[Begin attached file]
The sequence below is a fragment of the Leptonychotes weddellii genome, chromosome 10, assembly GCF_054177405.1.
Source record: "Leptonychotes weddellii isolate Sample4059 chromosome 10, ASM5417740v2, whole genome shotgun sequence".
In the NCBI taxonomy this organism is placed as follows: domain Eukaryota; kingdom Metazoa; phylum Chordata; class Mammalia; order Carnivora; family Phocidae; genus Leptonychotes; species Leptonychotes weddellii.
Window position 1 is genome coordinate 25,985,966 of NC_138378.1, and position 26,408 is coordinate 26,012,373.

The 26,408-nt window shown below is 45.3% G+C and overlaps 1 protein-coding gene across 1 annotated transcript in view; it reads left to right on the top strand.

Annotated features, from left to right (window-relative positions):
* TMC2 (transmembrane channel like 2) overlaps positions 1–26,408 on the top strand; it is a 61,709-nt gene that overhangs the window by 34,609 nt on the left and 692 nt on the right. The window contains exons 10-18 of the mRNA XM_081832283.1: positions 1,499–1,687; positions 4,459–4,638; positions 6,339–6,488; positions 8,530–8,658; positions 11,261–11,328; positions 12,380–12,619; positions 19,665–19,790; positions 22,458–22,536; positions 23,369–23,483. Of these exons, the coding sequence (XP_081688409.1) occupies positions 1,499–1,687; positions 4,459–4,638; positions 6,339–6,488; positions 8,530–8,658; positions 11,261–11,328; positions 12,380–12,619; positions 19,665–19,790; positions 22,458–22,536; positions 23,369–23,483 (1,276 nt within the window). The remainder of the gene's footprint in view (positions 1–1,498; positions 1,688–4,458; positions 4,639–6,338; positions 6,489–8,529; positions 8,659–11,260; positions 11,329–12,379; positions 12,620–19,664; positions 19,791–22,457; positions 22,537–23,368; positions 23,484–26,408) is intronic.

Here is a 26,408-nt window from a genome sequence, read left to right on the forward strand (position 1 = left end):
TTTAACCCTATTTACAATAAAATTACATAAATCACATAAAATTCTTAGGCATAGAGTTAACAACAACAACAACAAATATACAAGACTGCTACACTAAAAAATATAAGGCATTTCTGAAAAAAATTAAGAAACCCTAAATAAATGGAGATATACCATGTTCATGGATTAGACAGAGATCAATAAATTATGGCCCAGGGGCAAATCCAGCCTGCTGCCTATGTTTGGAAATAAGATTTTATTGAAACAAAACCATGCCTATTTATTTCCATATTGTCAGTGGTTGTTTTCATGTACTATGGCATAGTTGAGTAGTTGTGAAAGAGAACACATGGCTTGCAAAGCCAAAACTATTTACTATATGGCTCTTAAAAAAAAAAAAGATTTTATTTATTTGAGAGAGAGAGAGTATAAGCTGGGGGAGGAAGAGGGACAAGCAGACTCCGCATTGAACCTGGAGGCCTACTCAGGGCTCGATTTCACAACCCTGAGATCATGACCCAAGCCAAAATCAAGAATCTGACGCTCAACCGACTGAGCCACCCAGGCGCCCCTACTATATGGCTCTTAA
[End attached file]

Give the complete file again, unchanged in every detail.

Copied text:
The sequence below is a fragment of the Leptonychotes weddellii genome, chromosome 10, assembly GCF_054177405.1.
Source record: "Leptonychotes weddellii isolate Sample4059 chromosome 10, ASM5417740v2, whole genome shotgun sequence".
In the NCBI taxonomy this organism is placed as follows: domain Eukaryota; kingdom Metazoa; phylum Chordata; class Mammalia; order Carnivora; family Phocidae; genus Leptonychotes; species Leptonychotes weddellii.
Window position 1 is genome coordinate 25,985,966 of NC_138378.1, and position 26,408 is coordinate 26,012,373.

The 26,408-nt window shown below is 45.3% G+C and overlaps 1 protein-coding gene across 1 annotated transcript in view; it reads left to right on the top strand.

Annotated features, from left to right (window-relative positions):
* TMC2 (transmembrane channel like 2) overlaps positions 1–26,408 on the top strand; it is a 61,709-nt gene that overhangs the window by 34,609 nt on the left and 692 nt on the right. The window contains exons 10-18 of the mRNA XM_081832283.1: positions 1,499–1,687; positions 4,459–4,638; positions 6,339–6,488; positions 8,530–8,658; positions 11,261–11,328; positions 12,380–12,619; positions 19,665–19,790; positions 22,458–22,536; positions 23,369–23,483. Of these exons, the coding sequence (XP_081688409.1) occupies positions 1,499–1,687; positions 4,459–4,638; positions 6,339–6,488; positions 8,530–8,658; positions 11,261–11,328; positions 12,380–12,619; positions 19,665–19,790; positions 22,458–22,536; positions 23,369–23,483 (1,276 nt within the window). The remainder of the gene's footprint in view (positions 1–1,498; positions 1,688–4,458; positions 4,639–6,338; positions 6,489–8,529; positions 8,659–11,260; positions 11,329–12,379; positions 12,620–19,664; positions 19,791–22,457; positions 22,537–23,368; positions 23,484–26,408) is intronic.

Here is a 26,408-nt window from a genome sequence, read left to right on the forward strand (position 1 = left end):
TTTAACCCTATTTACAATAAAATTACATAAATCACATAAAATTCTTAGGCATAGAGTTAACAACAACAACAACAAATATACAAGACTGCTACACTAAAAAATATAAGGCATTTCTGAAAAAAATTAAGAAACCCTAAATAAATGGAGATATACCATGTTCATGGATTAGACAGAGATCAATAAATTATGGCCCAGGGGCAAATCCAGCCTGCTGCCTATGTTTGGAAATAAGATTTTATTGAAACAAAACCATGCCTATTTATTTCCATATTGTCAGTGGTTGTTTTCATGTACTATGGCATAGTTGAGTAGTTGTGAAAGAGAACACATGGCTTGCAAAGCCAAAACTATTTACTATATGGCTCTTAAAAAAAAAAAAGATTTTATTTATTTGAGAGAGAGAGAGTATAAGCTGGGGGAGGAAGAGGGACAAGCAGACTCCGCATTGAACCTGGAGGCCTACTCAGGGCTCGATTTCACAACCCTGAGATCATGACCCAAGCCAAAATCAAGAATCTGACGCTCAACCGACTGAGCCACCCAGGCGCCCCTACTATATGGCTCTTAA